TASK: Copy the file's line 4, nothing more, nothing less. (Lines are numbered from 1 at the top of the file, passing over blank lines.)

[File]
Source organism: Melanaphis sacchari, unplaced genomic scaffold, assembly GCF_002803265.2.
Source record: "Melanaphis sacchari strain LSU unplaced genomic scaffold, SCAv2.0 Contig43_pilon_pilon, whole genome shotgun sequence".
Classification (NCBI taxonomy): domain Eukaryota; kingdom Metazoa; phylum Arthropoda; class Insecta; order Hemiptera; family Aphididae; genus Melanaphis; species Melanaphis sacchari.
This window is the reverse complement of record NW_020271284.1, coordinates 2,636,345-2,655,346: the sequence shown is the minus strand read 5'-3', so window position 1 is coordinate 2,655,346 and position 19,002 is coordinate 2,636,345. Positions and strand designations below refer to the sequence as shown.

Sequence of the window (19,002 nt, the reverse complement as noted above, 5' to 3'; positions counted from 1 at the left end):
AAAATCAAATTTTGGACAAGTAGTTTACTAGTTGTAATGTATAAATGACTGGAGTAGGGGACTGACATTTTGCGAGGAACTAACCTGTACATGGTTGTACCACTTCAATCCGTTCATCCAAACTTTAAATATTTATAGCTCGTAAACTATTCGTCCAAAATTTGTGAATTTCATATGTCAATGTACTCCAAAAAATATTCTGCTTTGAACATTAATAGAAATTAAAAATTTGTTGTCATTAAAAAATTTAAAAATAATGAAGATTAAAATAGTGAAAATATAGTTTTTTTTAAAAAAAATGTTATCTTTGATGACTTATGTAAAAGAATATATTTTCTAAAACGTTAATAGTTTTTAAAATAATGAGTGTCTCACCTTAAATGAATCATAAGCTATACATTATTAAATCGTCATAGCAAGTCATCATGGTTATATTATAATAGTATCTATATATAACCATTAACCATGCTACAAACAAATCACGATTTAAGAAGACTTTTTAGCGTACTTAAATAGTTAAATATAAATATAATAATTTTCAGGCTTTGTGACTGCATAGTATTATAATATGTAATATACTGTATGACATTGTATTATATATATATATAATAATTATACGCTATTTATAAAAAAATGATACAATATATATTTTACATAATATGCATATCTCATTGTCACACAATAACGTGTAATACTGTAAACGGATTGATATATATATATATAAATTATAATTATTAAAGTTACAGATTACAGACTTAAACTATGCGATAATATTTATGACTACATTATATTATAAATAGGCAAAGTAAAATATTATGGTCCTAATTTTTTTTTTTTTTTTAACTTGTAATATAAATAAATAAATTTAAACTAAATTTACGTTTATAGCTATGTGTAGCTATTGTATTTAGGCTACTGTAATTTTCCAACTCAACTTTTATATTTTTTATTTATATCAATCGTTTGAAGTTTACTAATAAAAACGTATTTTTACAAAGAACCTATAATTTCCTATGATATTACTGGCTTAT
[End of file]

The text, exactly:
This window is the reverse complement of record NW_020271284.1, coordinates 2,636,345-2,655,346: the sequence shown is the minus strand read 5'-3', so window position 1 is coordinate 2,655,346 and position 19,002 is coordinate 2,636,345. Positions and strand designations below refer to the sequence as shown.